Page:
1892—1976(Hide quotations)



 C1. General attrib.
 a. (In sense 2c.)

  satellite camera   n.

1963Satellite camera [see satellite picture n. at Compounds 2].
1966   P. O'Donnell Sabre-tooth xiv. 185   The end of the journey..was on neutral ground, in an area where spy-plane or satellite cameras would never seek.

1963—1966(Hide quotations)


  satellite communication   n. (also satellite communications)

1959   J. H. Straubel et al. Space Weapons 243 (Index),   Satellite communication.
1960   Signal XIV. 32/1   A means of communication is needed that will immediately provide several hundred channels linking key cities throughout the world. This requirement will be filled by a satellite communication system.
1961   Times Rev. Industry Feb. 26/3   Last autumn a team of British experts visited the United States to discuss with their opposite numbers the feasibility of establishing a satellite communications system.
1964   Economist 1 Aug. 481/2   Complex legal controversies arising from satellite communications systems.

1959—1964(Hide quotations)


  satellite killer   n.

1977   Guardian Weekly 2 Oct. 15/2   A new weapon that could destroy Soviet satellites in space... Vought is expected to have a battle version of the satellite killer ready to test in space in about two years.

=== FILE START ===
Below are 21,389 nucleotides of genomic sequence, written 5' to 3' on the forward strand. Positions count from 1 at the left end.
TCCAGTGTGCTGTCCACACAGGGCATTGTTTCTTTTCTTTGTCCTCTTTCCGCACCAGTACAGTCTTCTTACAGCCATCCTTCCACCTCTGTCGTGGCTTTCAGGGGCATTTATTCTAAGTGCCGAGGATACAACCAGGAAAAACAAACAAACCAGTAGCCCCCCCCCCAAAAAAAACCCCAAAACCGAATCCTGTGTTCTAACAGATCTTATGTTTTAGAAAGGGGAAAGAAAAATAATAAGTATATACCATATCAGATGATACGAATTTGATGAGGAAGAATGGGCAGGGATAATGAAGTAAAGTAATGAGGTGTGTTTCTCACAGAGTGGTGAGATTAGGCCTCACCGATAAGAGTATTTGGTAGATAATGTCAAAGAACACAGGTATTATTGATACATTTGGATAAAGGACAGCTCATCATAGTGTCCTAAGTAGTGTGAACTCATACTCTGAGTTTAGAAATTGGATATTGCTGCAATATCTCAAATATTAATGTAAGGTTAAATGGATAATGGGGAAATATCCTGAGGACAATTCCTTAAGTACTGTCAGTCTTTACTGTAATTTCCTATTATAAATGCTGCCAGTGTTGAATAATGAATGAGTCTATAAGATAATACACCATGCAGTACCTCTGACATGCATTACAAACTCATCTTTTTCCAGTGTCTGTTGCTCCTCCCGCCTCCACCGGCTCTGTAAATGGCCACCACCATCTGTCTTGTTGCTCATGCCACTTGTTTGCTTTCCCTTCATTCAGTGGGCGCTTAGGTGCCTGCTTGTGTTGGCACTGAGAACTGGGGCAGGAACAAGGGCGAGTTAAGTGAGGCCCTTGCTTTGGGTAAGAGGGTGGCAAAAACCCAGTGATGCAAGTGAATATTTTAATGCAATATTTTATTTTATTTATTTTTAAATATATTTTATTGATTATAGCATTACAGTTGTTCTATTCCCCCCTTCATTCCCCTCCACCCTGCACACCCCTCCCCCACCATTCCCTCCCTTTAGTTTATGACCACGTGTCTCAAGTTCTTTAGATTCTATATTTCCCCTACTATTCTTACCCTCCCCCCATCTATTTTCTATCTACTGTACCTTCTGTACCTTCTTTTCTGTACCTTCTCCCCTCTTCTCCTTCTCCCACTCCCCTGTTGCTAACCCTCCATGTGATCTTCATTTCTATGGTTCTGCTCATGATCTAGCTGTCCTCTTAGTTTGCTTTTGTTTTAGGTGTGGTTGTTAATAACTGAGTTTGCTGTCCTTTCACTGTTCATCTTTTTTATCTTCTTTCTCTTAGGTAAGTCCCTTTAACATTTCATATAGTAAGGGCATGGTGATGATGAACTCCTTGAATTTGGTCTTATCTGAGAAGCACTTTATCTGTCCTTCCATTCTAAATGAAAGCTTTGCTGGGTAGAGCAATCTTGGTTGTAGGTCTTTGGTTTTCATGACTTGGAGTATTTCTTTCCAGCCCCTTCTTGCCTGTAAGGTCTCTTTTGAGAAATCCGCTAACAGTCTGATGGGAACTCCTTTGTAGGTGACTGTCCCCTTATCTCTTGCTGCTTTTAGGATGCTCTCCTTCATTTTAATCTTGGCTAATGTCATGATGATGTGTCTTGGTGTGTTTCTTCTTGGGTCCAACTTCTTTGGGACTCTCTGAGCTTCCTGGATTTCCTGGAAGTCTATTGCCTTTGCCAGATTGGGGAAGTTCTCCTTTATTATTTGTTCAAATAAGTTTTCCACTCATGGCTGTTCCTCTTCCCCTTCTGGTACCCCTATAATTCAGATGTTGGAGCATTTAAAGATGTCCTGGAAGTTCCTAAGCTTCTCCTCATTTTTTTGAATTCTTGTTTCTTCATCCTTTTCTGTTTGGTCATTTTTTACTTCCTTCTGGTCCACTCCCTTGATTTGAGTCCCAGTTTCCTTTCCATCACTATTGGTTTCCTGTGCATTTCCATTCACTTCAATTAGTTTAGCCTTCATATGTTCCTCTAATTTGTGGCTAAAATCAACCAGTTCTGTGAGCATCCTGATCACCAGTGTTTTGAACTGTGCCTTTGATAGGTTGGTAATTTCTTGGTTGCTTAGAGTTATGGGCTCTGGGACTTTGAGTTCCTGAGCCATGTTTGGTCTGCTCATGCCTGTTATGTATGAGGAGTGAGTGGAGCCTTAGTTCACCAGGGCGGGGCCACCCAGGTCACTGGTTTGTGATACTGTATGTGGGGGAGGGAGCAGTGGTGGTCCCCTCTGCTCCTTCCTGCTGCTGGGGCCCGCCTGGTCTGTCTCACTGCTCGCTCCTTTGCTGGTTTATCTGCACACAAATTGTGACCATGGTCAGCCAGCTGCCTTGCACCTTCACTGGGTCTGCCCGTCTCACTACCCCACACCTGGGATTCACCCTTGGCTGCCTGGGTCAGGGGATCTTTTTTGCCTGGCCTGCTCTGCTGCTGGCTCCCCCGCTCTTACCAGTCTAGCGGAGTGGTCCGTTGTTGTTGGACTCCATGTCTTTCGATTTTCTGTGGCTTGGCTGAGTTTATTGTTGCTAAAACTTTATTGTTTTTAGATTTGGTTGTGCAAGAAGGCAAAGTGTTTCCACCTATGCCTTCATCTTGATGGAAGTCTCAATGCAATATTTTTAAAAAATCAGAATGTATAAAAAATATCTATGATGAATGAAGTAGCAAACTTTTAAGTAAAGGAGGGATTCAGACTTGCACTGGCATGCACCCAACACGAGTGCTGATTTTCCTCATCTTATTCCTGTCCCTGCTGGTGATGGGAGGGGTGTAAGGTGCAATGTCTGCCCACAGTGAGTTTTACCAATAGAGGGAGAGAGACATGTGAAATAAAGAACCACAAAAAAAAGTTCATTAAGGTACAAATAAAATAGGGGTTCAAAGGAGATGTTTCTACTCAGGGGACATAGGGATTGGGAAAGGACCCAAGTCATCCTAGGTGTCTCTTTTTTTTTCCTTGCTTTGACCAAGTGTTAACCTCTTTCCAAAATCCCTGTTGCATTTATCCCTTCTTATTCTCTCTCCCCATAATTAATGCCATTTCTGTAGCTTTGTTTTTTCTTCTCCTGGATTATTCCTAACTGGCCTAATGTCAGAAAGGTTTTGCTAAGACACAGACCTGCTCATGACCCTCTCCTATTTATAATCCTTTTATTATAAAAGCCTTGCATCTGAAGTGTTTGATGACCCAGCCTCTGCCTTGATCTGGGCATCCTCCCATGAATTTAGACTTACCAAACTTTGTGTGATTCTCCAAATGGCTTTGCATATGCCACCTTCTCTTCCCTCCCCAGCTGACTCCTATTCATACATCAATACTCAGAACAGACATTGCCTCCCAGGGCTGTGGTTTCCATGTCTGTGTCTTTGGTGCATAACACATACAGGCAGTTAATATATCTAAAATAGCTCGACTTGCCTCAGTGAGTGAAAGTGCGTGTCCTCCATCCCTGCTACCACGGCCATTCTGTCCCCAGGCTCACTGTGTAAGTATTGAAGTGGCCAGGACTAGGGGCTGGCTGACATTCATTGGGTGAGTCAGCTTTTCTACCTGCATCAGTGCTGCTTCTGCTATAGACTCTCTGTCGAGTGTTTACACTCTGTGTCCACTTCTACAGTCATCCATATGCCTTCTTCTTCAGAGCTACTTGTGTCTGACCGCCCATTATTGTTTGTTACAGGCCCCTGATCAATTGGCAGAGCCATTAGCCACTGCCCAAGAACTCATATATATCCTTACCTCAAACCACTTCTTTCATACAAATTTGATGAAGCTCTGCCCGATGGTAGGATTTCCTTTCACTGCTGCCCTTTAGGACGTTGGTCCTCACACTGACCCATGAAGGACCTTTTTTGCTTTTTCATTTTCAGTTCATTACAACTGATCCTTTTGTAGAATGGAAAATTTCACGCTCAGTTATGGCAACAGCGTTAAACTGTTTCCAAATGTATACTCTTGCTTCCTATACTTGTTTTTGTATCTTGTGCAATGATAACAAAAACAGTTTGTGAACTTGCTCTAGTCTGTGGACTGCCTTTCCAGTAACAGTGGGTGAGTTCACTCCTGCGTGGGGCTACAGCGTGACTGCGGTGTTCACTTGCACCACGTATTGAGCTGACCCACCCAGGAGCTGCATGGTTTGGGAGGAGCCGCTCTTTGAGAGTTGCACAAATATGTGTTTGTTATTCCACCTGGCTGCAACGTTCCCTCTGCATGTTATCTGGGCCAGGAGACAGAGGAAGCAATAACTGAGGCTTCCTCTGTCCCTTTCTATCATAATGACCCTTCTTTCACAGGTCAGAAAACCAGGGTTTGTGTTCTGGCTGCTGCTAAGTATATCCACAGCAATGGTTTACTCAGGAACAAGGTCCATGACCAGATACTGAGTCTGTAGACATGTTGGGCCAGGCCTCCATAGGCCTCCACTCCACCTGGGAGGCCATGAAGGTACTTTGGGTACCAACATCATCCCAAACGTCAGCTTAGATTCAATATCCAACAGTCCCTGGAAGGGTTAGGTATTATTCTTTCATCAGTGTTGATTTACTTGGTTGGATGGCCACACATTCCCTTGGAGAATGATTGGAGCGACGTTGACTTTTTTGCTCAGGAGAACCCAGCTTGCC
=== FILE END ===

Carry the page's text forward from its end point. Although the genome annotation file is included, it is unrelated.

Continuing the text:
1977   Time 17 Oct. 32/1   The U.S. will now emphasize efforts to design an American satellite killer to defend against the Soviet version.

1977—1977(Hide quotations)


  satellite launcher   n.

1959   Daily Tel. 2 July 5/5   This satellite launcher is about 110 ft long and 15 in in diameter at the base.
1961   New Scientist 19 Jan. 133/1   Several of these countries will discuss the specific proposal for the development of a satellite-launcher based on Blue Streak.

1959—1961(Hide quotations)


  satellite navigation   n.

1967   Oceanogr. & Marine Biol. 5 145   In February 1965 Atlantis II returned to the area to carry out a hydrographic and coring survey of this area using a satellite navigation system and ship-board computer for the location of this small area.
1975   Offshore Progress—Technol. & Costs (Shell Briefing Service) 7   With satellite navigation, however, the rig can fix its own position by computer, processing signals received from orbiting satellites.

1967—1975(Hide quotations)


  satellite observatory   n.

1953   J. N. Leonard Flight into Space 159   They suspect that the human intellect is approaching a boundary of mystery which its present tools cannot penetrate. Some of them feel that the satellite observatory may be the necessary tool.

1953—1953(Hide quotations)


  satellite programme   n.

1959   Daily Tel. 13 May 1   Britain has decided to take the essential steps to enable scientists here to participate in a satellite programme.

1959—1959(Hide quotations)


  satellite-tracking   n.

1958   A. Budrys in Aldiss & Harrison Decade 1950s (1976) 68   I'm assigned to the satellite-tracking station.
1969   Listener 20 Feb. 233/2   Satellite tracking is not as easy as it appears.

1958—1969(Hide quotations)


  satellite-borne adj.

1962   W. B. Thompson Introd. Plasma Physics i. 4   Recently, rocket- and satellite-borne counters have detected belts of energetic radiation, electrons and ions, high above the earth's atmosphere.
1974   Sci. Amer. June 132/2   Within less than a decade the bulk of trans~oceanic telephony (and all transoceanic television) has become satellite-borne.

1962—1974(Hide quotations)


  satellite-to-home adj.